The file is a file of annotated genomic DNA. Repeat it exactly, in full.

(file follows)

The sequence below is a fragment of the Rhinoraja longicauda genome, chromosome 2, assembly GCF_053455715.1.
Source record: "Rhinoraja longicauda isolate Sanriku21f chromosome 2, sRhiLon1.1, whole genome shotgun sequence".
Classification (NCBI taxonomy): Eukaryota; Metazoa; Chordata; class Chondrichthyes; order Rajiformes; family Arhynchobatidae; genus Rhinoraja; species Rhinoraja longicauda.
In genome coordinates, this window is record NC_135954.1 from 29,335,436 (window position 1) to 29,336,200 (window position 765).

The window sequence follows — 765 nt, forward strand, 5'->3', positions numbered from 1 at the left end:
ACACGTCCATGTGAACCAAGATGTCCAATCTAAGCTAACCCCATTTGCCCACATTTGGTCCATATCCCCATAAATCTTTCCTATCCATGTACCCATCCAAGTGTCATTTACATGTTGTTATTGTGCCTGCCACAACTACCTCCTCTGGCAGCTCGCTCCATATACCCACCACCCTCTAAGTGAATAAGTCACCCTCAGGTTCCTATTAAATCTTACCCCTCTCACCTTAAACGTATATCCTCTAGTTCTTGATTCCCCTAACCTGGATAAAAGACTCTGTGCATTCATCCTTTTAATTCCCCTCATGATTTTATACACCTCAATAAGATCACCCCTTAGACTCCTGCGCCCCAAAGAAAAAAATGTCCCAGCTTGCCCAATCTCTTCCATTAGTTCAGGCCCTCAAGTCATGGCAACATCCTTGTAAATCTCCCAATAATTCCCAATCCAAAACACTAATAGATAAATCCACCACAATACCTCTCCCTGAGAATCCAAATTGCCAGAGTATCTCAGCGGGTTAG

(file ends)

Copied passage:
The sequence below is a fragment of the Rhinoraja longicauda genome, chromosome 2, assembly GCF_053455715.1.
Source record: "Rhinoraja longicauda isolate Sanriku21f chromosome 2, sRhiLon1.1, whole genome shotgun sequence".
Classification (NCBI taxonomy): Eukaryota; Metazoa; Chordata; class Chondrichthyes; order Rajiformes; family Arhynchobatidae; genus Rhinoraja; species Rhinoraja longicauda.
In genome coordinates, this window is record NC_135954.1 from 29,335,436 (window position 1) to 29,336,200 (window position 765).

The window sequence follows — 765 nt, forward strand, 5'->3', positions numbered from 1 at the left end:
ACACGTCCATGTGAACCAAGATGTCCAATCTAAGCTAACCCCATTTGCCCACATTTGGTCCATATCCCCATAAATCTTTCCTATCCATGTACCCATCCAAGTGTCATTTACATGTTGTTATTGTGCCTGCCACAACTACCTCCTCTGGCAGCTCGCTCCATATACCCACCACCCTCTAAGTGAATAAGTCACCCTCAGGTTCCTATTAAATCTTACCCCTCTCACCTTAAACGTATATCCTCTAGTTCTTGATTCCCCTAACCTGGATAAAAGACTCTGTGCATTCATCCTTTTAATTCCCCTCATGATTTTATACACCTCAATAAGATCACCCCTTAGACTCCTGCGCCCCAAAGAAAAAAATGTCCCAGCTTGCCCAATCTCTTCCATTAGTTCAGGCCCTCAAGTCATGGCAACATCCTTGTAAATCTCCCAATAATTCCCAATCCAAAACACTAATAGATAAATCCACCACAATACCTCTCCCTGAGAATCCAAATTGCCAGAGTATCTCAGCGGGTTAG